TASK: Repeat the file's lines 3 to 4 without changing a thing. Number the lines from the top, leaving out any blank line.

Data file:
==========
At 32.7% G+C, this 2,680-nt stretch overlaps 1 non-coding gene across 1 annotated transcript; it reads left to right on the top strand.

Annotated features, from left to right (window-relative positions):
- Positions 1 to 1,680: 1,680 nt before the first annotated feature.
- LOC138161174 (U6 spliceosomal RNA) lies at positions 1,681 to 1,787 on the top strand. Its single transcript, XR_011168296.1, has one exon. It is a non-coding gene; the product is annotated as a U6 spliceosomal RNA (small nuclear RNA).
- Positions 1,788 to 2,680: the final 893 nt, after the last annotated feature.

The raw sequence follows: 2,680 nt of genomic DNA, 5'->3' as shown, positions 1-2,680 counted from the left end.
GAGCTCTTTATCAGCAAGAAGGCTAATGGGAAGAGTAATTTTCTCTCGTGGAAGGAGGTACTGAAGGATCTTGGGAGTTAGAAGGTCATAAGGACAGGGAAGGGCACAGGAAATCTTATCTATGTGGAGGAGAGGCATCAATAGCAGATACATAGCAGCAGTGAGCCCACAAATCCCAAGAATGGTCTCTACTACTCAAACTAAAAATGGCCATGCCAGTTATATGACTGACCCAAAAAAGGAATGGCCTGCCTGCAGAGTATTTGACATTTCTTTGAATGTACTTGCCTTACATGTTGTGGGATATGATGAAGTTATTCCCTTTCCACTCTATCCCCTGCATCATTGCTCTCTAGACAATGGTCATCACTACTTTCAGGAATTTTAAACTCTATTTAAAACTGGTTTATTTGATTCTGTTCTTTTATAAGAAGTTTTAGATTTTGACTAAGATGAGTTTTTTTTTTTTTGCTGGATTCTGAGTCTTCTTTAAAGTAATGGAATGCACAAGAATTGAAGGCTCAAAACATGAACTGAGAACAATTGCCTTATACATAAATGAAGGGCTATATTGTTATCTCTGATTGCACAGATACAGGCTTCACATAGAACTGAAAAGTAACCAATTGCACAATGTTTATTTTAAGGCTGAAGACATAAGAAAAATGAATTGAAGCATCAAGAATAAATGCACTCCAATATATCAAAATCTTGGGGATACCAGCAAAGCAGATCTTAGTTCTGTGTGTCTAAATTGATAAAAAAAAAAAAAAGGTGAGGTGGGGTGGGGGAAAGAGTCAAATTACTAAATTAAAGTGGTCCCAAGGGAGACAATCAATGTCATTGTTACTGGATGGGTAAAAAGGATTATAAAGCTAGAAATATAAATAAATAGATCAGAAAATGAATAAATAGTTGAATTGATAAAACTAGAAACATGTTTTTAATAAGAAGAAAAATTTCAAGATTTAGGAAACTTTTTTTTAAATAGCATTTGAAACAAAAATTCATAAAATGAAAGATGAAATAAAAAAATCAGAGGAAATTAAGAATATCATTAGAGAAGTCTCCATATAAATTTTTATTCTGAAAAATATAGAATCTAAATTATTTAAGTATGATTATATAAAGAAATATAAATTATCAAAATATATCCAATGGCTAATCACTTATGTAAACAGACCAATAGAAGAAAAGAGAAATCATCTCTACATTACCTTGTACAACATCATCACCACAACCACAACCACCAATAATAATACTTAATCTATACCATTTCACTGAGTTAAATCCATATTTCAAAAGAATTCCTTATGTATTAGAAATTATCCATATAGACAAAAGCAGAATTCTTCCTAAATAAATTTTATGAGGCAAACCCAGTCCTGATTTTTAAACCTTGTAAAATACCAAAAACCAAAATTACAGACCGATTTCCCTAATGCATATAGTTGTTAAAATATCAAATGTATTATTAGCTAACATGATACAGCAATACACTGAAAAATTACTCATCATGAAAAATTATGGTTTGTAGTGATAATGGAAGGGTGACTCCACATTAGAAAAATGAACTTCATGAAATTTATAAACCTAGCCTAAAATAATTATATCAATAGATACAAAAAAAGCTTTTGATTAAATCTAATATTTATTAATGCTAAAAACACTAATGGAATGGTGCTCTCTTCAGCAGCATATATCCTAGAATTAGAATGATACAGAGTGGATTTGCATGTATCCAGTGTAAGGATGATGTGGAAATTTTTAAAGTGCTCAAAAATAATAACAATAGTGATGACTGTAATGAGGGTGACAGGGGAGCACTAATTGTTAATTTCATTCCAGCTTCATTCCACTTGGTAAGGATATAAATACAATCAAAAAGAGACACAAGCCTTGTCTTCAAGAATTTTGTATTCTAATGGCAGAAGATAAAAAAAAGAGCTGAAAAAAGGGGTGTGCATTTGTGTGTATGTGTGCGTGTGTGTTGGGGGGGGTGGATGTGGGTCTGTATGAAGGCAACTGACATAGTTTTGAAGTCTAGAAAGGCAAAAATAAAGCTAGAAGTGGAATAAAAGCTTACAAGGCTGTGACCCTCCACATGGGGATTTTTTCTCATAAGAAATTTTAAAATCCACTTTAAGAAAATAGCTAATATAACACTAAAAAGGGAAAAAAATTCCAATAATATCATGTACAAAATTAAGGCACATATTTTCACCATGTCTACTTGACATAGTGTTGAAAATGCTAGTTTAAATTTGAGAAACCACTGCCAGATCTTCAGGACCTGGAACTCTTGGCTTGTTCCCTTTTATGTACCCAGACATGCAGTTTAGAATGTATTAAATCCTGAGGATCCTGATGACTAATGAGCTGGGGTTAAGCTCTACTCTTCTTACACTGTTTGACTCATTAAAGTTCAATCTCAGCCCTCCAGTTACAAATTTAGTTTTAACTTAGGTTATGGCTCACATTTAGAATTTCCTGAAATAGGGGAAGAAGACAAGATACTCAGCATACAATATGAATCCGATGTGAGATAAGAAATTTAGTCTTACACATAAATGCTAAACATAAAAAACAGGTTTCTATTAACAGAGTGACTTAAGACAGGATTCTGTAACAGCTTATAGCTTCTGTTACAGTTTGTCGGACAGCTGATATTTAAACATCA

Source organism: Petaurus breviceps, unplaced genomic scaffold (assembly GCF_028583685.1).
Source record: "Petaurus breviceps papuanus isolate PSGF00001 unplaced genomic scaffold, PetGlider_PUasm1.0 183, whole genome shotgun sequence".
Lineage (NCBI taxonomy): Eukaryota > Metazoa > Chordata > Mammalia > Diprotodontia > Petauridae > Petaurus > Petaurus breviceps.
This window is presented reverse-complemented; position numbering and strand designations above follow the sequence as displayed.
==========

- Positions 1 to 1,680: 1,680 nt before the first annotated feature.
- LOC138161174 (U6 spliceosomal RNA) lies at positions 1,681 to 1,787 on the top strand. Its single transcript, XR_011168296.1, has one exon. It is a non-coding gene; the product is annotated as a U6 spliceosomal RNA (small nuclear RNA).